Overview, Causes, & Risk Factors
Heart disease is a general term for a wide variety of diseases and conditions that affect the function of the heart.
What is going on in the body?
The main job of the heart is to pump blood to the rest of the body. The primaryconcern with most heart conditions is how much they affect the heart’s abilityto pump blood. When people use the term heart disease, they are often referringto atherosclerosis, or cloggedarteries. Clogged heart arteries cause coronary artery disease, or CAD. In turn, coronary artery disease can lead to:
But heart disease can also refer to many other conditions. This is important forpeople to remember when they see or hear the term heart disease. Heart diseaseis the leading cause of death in the United States and in many other countries.
What are the causes and risks of the disease?
There are many causes of heart disease.
Atherosclerosis, or clogging of thearteries, is partly or fully responsible for many diseases that affect theheart, including:
Factors that increase a person’s risk of developing atherosclerosis include:
High blood pressure can cause heartdisease even when arteries are not clogged. The increased blood pressurecan cause heart enlargement, called hypertrophy, and congestive heart failure. It also increases the risk ofclogged arteries, which can further damage the heart.
Congenital heart disease, which means heart disease that ispresent at birth, can result in a heart that has an abnormal structure orfunction. For example, a baby with Downsyndrome may have an atrial septaldefect and/or ventricular septaldefect. Heart valve conditions, such as pulmonary stenosis, may be present at birth as well.
Other causes of heart disease include:
Many other conditions can also affect the heart.
Symptoms & Signs
What are the signs and symptoms of the disease?
Symptoms depend on the cause, severity, and type of heart disease. Common signs and symptoms in heart disease include:
Other signs and symptoms are also possible.
Diagnosis & Tests
How is the disease diagnosed?
Heart disease is often suspected after a medical history is taken and a physical exam is performed. Furthertests may be done to determine the type, severity, and cause of the heartcondition. These may include:
Prevention & Expectations
What can be done to prevent the disease?
Prevention of heart disease is related to its cause. Heart disease caused by atherosclerosis can be prevented by not smoking and by controlling high blood pressure, diabetes, and cholesterol. Avoidance of alcohol could prevent cases due to this cause. Maintaining a healthy body weight, including physical activity in everyday life, and eating a diet designed to minimize heart diseasecan help decrease heart disease risk.
The American Heart Association recently issued recommendations about hormone replacement therapy (HRT) in women. For women who have already had a heart attack or have heart disease, it appears that HRT does not protect against having another heart attack or dying from heart disease. The studies that support this information were done with women over 65 years of age. It is unclear if this information also holds true for younger postmenopausal women who take HRT.
For women who have not already had a heart attack or who do not have heart disease, HRT should not be started for the sole purpose of preventing heart disease. The research is not strong enough to support doing that at this time. Also, it is not necessary for a woman to stop HRT if she is doing well on it.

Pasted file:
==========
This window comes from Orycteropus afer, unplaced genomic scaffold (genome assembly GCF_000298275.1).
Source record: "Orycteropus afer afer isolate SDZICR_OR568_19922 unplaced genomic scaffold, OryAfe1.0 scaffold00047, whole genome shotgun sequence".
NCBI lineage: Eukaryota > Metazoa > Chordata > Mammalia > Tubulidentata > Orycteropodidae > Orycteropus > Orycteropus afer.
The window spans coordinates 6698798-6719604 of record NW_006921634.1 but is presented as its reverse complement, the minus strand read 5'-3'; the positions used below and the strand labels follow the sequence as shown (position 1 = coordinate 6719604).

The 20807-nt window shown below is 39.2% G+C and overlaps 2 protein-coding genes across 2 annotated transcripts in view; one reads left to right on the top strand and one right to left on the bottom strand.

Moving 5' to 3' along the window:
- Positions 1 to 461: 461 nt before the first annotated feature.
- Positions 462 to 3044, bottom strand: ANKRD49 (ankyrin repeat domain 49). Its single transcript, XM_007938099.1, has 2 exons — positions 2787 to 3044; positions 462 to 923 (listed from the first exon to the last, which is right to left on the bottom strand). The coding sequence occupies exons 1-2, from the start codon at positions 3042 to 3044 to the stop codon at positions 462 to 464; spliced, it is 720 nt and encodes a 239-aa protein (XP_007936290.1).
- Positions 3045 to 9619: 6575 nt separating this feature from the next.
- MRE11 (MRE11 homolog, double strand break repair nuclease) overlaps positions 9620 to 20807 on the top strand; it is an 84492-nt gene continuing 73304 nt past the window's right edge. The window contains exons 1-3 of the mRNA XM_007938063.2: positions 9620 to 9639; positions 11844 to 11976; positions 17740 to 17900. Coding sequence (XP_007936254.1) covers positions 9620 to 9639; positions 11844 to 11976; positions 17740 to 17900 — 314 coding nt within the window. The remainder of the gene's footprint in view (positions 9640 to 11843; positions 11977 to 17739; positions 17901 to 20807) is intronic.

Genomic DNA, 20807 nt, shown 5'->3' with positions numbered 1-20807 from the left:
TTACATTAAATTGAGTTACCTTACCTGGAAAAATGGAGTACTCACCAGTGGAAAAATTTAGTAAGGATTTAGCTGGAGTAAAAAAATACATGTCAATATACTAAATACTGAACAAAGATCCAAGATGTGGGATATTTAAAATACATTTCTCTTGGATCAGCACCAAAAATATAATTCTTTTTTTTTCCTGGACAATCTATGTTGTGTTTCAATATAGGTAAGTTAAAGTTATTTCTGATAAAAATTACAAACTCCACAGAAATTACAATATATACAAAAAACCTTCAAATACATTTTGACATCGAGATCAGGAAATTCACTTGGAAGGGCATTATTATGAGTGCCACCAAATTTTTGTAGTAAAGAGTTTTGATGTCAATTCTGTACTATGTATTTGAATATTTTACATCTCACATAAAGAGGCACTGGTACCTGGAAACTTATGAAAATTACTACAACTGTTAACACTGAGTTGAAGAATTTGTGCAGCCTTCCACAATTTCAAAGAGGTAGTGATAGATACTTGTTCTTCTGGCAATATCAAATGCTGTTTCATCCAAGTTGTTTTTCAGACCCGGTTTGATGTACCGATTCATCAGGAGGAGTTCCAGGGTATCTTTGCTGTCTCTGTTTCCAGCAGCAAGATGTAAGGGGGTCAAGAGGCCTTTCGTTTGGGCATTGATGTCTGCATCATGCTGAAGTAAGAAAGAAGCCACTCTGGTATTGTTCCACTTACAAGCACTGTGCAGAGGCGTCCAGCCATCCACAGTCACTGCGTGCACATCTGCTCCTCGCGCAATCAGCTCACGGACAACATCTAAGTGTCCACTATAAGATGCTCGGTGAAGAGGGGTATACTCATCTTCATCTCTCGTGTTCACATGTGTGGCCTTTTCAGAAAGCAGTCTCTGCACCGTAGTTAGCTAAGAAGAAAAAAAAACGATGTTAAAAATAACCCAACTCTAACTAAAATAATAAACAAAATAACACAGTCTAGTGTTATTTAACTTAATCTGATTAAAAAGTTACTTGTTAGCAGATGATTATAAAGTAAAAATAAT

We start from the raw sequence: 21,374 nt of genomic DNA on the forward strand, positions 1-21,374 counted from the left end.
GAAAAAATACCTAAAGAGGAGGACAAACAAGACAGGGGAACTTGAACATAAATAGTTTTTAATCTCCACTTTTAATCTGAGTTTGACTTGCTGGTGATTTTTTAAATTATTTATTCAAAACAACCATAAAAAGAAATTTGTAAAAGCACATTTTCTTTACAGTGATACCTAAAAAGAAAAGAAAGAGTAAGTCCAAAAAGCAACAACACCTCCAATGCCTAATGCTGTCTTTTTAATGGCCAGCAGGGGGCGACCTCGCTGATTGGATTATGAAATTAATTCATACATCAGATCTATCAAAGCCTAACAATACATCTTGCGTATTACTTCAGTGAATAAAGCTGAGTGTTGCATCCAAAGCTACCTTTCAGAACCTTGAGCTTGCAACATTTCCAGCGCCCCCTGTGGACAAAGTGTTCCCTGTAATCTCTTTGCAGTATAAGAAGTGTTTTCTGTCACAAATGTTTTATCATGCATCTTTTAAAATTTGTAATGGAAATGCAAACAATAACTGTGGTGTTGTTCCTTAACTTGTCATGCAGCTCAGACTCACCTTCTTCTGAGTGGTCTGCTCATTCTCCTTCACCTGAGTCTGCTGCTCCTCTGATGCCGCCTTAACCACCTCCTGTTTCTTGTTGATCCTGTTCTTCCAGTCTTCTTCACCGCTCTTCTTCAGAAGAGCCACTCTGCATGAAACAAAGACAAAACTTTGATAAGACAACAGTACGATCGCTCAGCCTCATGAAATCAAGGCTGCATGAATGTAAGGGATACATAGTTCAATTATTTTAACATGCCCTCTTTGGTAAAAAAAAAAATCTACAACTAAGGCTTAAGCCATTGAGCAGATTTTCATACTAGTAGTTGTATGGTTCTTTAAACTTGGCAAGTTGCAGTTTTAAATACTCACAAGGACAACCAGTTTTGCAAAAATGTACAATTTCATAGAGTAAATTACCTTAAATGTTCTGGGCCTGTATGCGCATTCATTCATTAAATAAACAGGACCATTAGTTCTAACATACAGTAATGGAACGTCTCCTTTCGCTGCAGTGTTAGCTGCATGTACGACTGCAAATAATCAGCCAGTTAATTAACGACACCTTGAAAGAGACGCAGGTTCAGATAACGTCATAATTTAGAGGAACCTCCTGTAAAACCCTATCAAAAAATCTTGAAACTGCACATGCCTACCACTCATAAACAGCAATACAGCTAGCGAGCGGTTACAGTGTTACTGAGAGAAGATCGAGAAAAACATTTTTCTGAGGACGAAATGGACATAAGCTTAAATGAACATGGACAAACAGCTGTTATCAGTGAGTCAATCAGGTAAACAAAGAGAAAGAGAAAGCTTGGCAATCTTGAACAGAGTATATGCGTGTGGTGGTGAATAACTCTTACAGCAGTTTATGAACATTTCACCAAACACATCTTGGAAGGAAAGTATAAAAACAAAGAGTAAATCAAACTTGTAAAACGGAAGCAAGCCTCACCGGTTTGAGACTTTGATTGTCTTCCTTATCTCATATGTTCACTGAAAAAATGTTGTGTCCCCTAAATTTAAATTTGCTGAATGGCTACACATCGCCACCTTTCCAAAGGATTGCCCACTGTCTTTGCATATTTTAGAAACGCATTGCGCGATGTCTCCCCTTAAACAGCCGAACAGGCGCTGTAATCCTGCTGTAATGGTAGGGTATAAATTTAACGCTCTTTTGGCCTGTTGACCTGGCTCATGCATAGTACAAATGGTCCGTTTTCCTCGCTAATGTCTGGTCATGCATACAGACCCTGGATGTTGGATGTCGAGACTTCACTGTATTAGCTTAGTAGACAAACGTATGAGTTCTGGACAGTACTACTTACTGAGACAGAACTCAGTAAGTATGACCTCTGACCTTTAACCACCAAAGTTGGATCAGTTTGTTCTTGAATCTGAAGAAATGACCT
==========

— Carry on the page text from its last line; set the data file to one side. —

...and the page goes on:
Overall, the decision to use HRT should be based upon the proven benefits and risks of HRT. Women should discuss the benefits and risks with their healthcare provider. Together, they can choose the most appropriate course of action.
What are the long-term effects of the disease?
Long-term effects depend on the type, severity, and cause of heart disease.Heart attacks and congestive heart failure are common causesof death in the United States. Heart infections may go away completely after treatment andhave no long-term effects. In other cases, they may cause permanent damage tothe heart or even death.
What are the risks to others?
Heart disease is not contagious. Some inherited causes of heart diseasecan be passed on to one’s children. If the underlying cause is an infection,the infection may be contagious.
Treatment & Monitoring
What are the treatments for the disease?
There are many possible treatments for heart disease. Medicines are commonly used to:
Surgery or other procedures may also be used to treat heart disease. Theseprocedures include:
Many other medicines and surgery techniques are used to treat heart disease.Cardiac rehabilitation and other forms of exercise can also help to improve the person’s ability to function.
What are the side effects of the treatments?
All medicines and surgeries have possible side effects. Medicines may causeallergic reactions or stomachupset. Surgery carries a risk of bleeding, infection, and allergic reaction to anesthesia.
What happens after treatment for the disease?
Most individuals with coronary artery disease are encouraged to begin a regular exercise program. A person with CAD should make every effort to reduce coronary risk factors. This may includesmoking cessation, control of otherdiseases such as diabetes and high blood pressure, and eating a healthydiet for prevention of heart disease.
Many people with heart disease need lifelong treatment and monitoring. Deathmay occur, even with the best treatment.
How is the disease monitored?
A person with heart disease will have regular visits to the healthcareprovider, along with periodic EKGs and blood tests. Any new or worseningsymptoms should be reported to the healthcare provider.
Article type: xmedgeneral